The Secret China-U.S. Hacking War

By Larry Seltzer  |  Posted 2008-03-13 Print this article Print

Numerous hacks from the Far East sure look like concerted attacks against U.S. military installations, but nobody's saying for sure.

Is the United States under attack again?

Recent reports have the U.S. military not quite blaming the Chinese military for a long string of cyber-attacks against U.S. military computers. It sure sounds like they believe it, but they're not quite saying it. Also left unsaid is how much actual damage and compromise has happened already.

A Wall Street Journal article March 12 described how military networks are increasingly the targets of hackers. The targets are not limited to actual Department of Defense networks, but can also include defense industries and think tanks. The full article is available only to subscribers. Another detailed article on the same material is available on DailyTech.

The Journal article quotes Gen. Kevin Chilton, "[t]he top U.S. commander in charge of cyberspace," as saying that the networks are under attack, and that there is significant evidence implicating the Chinese but not outright accusing them. "The thing about China that gives you pause is that they've written openly about their emphasis in particular areas--space and cyberspace," he said.

International cyber-wars are becoming a not-uncommon occurrence. Last year the Internet infrastructure of Estonia was largely taken down by attacks from Russia, following a dispute with Russia over the fate of a World War II memorial. But that attack was against the civilian Internet infrastructure: the ISPs and banks, for example, not the Estonian military or government. Such attacks can impact the entire Internet, and are fundamentally different from targeted hacks against specific installations. It's the difference between war and espionage.

I asked Gadi Evron, who consulted on the Estonian responses to the attacks they received. He confirms that China is a dangerous place for the Internet. "I can confirm targeted attacks with sophisticated technologies have been launched against obvious enemies of China. I can also confirm that China's network is the most plagued with cyber-crime in the world, being abused and used to launch attacks ranging from fraud to denial-of-service, worldwide. Who is behind these attacks can't be easily said, but it can be an American cyber-criminal, a Nigerian spammer or the Chinese themselves."

The Chinese government may try to exert control over the Internet that we find despotic, but they're not the only people using it there. Other actors in China can and do engage in the same Internet crimes that occur everywhere else. Evron adds: "Due to IP address spoofing and the fact criminals can take over and use computers worldwide as if they were their own, being sure about this is not possible by technical means--the Internet is perfect for plausible deniability."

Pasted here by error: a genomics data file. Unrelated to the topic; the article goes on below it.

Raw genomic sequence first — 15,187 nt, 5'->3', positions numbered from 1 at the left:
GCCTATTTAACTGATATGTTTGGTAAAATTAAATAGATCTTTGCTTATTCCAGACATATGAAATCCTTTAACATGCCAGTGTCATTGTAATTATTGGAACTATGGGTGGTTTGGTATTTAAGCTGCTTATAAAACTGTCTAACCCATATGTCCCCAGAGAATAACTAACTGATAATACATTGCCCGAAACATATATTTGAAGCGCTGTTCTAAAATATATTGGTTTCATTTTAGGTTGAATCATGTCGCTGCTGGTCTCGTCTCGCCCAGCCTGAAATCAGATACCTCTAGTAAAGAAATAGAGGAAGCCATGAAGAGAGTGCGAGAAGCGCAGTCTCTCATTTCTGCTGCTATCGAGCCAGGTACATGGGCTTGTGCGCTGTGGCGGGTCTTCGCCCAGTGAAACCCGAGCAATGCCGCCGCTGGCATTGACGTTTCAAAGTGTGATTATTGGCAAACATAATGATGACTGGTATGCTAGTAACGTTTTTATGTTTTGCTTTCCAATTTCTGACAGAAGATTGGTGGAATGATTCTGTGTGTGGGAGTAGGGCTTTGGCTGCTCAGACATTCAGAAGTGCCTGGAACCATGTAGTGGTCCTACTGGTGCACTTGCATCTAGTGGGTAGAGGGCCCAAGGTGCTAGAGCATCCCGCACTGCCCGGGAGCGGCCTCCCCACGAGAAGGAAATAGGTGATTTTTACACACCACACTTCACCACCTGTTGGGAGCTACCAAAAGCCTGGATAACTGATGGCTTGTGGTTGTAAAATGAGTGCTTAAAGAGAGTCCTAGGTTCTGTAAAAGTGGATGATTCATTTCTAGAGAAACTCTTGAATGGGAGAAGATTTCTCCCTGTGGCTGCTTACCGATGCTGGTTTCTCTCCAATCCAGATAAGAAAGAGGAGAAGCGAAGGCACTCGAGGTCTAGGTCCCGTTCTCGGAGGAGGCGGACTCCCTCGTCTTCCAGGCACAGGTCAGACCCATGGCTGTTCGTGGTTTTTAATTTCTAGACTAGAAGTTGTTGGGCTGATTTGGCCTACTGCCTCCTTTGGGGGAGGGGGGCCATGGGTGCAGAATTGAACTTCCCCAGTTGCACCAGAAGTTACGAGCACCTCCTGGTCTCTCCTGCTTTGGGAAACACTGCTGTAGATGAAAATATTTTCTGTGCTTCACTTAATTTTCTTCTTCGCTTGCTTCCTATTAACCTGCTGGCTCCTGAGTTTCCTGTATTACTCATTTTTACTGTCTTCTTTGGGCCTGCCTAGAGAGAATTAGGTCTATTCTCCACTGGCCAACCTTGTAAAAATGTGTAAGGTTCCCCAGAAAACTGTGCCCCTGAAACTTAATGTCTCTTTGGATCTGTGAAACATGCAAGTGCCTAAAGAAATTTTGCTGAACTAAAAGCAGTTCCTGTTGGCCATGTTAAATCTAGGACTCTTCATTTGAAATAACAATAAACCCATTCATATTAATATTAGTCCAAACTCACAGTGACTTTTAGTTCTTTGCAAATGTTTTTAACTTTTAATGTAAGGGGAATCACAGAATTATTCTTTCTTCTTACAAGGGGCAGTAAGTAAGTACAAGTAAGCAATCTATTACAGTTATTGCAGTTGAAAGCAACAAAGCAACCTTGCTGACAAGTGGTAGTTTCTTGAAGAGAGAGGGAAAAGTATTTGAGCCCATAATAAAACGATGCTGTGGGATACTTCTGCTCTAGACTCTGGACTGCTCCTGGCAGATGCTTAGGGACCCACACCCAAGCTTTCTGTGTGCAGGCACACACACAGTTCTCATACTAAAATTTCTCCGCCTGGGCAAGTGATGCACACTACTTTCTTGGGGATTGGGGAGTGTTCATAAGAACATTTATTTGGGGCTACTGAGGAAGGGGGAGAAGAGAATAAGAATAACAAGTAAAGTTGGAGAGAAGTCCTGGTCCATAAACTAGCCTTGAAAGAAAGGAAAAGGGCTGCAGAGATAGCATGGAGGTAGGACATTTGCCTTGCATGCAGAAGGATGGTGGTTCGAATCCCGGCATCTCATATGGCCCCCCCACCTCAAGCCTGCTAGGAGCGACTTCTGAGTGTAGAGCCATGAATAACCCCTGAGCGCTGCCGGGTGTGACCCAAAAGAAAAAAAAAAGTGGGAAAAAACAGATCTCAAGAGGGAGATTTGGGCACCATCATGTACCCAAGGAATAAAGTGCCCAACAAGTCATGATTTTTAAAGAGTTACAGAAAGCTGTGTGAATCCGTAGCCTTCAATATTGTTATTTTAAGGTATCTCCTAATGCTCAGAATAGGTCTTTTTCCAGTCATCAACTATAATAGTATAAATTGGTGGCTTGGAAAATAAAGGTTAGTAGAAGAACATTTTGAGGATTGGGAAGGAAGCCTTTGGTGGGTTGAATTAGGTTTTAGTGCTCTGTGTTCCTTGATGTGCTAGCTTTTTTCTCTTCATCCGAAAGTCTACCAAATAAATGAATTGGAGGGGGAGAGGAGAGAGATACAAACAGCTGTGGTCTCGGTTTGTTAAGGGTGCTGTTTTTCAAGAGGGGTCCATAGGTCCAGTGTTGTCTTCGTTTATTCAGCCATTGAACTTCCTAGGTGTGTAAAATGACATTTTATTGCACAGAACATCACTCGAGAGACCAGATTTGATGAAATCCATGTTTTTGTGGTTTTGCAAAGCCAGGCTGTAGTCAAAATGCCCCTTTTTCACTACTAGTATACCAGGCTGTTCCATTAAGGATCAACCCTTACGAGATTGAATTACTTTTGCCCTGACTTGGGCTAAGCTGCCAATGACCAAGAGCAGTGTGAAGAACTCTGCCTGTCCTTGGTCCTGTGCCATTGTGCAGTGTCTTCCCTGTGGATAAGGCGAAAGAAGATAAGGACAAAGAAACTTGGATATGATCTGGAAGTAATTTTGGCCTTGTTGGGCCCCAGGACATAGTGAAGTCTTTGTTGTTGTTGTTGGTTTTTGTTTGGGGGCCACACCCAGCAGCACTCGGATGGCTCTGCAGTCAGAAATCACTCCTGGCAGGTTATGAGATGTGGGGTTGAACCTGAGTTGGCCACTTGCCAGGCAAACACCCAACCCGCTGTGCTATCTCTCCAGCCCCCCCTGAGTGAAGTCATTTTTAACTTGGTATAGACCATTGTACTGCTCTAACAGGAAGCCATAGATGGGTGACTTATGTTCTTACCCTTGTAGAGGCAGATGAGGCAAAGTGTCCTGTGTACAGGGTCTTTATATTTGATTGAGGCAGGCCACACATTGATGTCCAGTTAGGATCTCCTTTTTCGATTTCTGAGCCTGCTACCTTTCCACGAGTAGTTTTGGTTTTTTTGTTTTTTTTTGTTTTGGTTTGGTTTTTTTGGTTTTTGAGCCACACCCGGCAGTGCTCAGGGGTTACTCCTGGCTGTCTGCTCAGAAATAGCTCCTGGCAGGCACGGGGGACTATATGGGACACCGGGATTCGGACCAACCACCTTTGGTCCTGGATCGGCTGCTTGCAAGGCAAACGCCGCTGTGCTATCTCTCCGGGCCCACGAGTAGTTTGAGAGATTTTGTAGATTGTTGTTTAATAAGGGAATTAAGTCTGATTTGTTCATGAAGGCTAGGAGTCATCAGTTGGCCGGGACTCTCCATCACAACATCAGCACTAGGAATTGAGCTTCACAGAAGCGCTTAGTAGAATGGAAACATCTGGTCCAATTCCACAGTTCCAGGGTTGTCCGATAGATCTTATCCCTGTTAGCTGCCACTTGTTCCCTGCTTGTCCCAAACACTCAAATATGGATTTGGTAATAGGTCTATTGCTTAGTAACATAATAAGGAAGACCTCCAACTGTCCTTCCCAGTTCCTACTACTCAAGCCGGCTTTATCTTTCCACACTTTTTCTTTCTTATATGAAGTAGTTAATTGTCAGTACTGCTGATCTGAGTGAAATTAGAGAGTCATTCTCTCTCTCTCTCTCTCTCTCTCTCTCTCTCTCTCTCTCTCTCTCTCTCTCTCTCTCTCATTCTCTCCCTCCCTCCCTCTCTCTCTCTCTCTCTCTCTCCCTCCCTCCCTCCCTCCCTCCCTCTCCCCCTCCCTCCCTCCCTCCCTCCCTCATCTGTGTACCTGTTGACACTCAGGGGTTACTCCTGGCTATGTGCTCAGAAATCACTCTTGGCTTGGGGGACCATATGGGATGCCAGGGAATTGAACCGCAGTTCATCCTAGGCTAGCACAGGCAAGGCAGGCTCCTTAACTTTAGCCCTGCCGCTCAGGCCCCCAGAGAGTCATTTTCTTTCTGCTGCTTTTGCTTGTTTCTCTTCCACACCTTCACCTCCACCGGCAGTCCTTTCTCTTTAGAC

But plausible deniability is not proof either way, and it's still reasonable for intelligence estimators like General Chilton to come to reasonable conclusions based on evidence. Even if you can't prove that the government was involved in an attack coming from China, it still bears some responsibility.

So is this a unilateral war or are we also attacking them? Don't expect a straight answer out of the U.S. military on that one either, or from the Chinese military for that matter. We have plenty of civilian and military networks capable of performing similar attacks and having an interest in doing so. It's just another espionage tool, and no more or less moral than others we've used in the past.

Security Center Editor Larry Seltzer has worked in and written about the computer industry since 1983.

For insights on security coverage around the Web, take a look at Security Center Editor Larry Seltzer's blog Cheap Hack.

Larry Seltzer has been writing software for and English about computers ever since—,much to his own amazement—,he graduated from the University of Pennsylvania in 1983.

He was one of the authors of NPL and NPL-R, fourth-generation languages for microcomputers by the now-defunct DeskTop Software Corporation. (Larry is sad to find absolutely no hits on any of these +products on Google.) His work at Desktop Software included programming the UCSD p-System, a virtual machine-based operating system with portable binaries that pre-dated Java by more than 10 years.

For several years, he wrote corporate software for Mathematica Policy Research (they're still in business!) and Chase Econometrics (not so lucky) before being forcibly thrown into the consulting market. He bummed around the Philadelphia consulting and contract-programming scenes for a year or two before taking a job at NSTL (National Software Testing Labs) developing product tests and managing contract testing for the computer industry, governments and publication.

In 1991 Larry moved to Massachusetts to become Technical Director of PC Week Labs (now eWeek Labs). He moved within Ziff Davis to New York in 1994 to run testing at Windows Sources. In 1995, he became Technical Director for Internet product testing at PC Magazine and stayed there till 1998.

Since then, he has been writing for numerous other publications, including Fortune Small Business, Windows 2000 Magazine (now Windows and .NET Magazine), ZDNet and Sam Whitmore's Media Survey.

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